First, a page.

The Lush For Life Interview

I got a call from my anonymous Hollywood insider on Monday night. He told me to get my shit together and be ready to interview a big Hollywood star first thing in the morning Tuesday. At least, that’s what I heard through my ears filtered by two midnight joints and enough Afghani smack to knock Keith Richards through a concrete wall. I called my colleague, the esteemed Duncan Idaho (speed dial: 5) to pull up his pants and knock his dick out of that Mexican hooker’s mouth and get to my place, fast, so we could prepare for our duty.

Four hours, two-and-a-half packs of cigarettes, and 16 grams of pure Columbian blow later, Idaho sashays into my flat with a half- bottle of Glenfiddich in one hand and a training bra in the other.

“What’s this about?” he says in his Queen’s English proper South African accent. “I was busy establishing contacts south of the border!”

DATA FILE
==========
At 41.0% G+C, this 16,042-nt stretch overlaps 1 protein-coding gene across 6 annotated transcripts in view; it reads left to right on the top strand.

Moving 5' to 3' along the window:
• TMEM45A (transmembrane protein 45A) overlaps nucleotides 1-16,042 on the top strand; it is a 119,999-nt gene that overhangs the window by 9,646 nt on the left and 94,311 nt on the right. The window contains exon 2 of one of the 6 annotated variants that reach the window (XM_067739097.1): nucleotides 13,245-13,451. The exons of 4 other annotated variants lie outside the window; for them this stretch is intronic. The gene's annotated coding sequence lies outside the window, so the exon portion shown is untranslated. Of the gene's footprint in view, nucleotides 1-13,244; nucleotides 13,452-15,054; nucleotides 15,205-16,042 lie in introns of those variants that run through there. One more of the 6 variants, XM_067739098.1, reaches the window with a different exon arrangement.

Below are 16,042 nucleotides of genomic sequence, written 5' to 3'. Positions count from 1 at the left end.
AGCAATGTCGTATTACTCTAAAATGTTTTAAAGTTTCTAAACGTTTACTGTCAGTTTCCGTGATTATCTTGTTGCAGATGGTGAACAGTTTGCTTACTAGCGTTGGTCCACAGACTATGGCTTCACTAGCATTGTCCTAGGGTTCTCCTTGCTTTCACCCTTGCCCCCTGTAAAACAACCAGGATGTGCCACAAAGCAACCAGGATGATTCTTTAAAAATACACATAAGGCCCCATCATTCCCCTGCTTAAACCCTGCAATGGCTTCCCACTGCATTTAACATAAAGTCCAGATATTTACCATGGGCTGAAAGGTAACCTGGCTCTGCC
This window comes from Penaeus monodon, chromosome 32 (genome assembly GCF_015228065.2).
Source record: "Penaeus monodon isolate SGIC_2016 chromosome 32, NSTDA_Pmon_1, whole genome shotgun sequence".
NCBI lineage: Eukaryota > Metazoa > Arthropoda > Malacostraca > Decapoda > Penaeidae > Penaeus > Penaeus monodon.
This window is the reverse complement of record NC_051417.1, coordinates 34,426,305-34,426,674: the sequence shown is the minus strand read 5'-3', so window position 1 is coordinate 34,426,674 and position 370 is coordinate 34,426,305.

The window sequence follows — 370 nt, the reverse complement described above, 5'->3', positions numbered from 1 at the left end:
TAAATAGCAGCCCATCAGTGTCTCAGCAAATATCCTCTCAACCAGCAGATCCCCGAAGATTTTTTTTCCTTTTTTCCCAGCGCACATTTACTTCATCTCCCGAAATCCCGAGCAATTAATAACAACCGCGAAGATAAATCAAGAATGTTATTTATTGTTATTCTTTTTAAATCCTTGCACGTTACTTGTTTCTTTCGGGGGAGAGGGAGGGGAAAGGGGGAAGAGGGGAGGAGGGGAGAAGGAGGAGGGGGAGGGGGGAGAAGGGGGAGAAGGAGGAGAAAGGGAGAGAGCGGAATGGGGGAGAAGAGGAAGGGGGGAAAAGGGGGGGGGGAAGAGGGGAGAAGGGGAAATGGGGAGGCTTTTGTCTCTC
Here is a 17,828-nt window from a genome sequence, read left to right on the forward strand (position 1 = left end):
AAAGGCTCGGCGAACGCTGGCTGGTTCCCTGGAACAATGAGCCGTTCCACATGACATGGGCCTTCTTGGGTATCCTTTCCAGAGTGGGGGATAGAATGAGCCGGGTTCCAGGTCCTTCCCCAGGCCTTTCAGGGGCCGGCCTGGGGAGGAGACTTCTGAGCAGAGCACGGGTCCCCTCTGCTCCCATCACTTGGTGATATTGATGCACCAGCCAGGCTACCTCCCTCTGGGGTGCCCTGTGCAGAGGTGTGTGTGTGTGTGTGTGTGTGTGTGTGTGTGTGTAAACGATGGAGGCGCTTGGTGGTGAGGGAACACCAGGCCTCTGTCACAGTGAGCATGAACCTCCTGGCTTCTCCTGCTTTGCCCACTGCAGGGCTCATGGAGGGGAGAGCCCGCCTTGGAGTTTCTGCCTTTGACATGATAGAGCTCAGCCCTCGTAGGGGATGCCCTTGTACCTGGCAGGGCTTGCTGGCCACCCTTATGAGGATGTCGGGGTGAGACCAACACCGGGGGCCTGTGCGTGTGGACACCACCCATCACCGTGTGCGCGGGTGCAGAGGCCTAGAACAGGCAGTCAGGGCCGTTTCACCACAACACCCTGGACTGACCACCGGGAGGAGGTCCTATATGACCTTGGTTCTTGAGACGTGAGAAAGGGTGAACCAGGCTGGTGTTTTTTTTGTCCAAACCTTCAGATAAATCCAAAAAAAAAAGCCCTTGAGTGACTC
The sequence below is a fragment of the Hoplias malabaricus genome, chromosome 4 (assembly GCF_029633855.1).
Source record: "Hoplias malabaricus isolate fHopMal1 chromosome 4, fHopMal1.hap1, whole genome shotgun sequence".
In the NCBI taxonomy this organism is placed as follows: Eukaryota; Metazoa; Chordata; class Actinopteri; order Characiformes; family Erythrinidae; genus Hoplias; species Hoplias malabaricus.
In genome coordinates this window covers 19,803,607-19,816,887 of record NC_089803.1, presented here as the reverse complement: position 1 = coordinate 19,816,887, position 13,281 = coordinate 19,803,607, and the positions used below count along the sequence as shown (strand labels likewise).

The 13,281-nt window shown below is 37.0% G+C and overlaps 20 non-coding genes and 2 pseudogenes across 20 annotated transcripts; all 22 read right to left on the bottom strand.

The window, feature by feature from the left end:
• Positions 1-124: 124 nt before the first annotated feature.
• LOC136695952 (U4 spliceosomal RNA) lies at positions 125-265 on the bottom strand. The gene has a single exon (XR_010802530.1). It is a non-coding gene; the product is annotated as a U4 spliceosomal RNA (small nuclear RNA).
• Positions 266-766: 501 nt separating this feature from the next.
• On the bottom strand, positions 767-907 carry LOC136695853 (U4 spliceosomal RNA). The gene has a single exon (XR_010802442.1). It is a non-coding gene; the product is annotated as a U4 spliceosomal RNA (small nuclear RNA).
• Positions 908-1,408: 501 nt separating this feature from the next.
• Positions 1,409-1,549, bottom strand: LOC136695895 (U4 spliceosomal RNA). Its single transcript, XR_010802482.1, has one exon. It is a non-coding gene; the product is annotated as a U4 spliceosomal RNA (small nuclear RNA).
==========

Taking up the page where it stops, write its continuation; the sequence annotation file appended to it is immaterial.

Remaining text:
“We have an interview! We must prepare!”

I didn’t get much info from my source; only to watch Corpses are Forever in preparation. We did, I think, and then as soon as it ended, it was daylight. Time to meet our destiny.

We drove to South Tampa, a drive that should have taken twenty minutes, but took an hour, as Idaho had ingested eight hits of blotter acid before we dove into his vintage Aston Martin DB-5. When we arrived at our location, Alternative Edge Studios, we were greeted by a diminutive woman of thirty-something who told us that Debbie would be ready for us shortly.

“I’ll bet she means Debbie Rochon, that chic from the movie last night,” I told Duncan. “Undoubtedly.”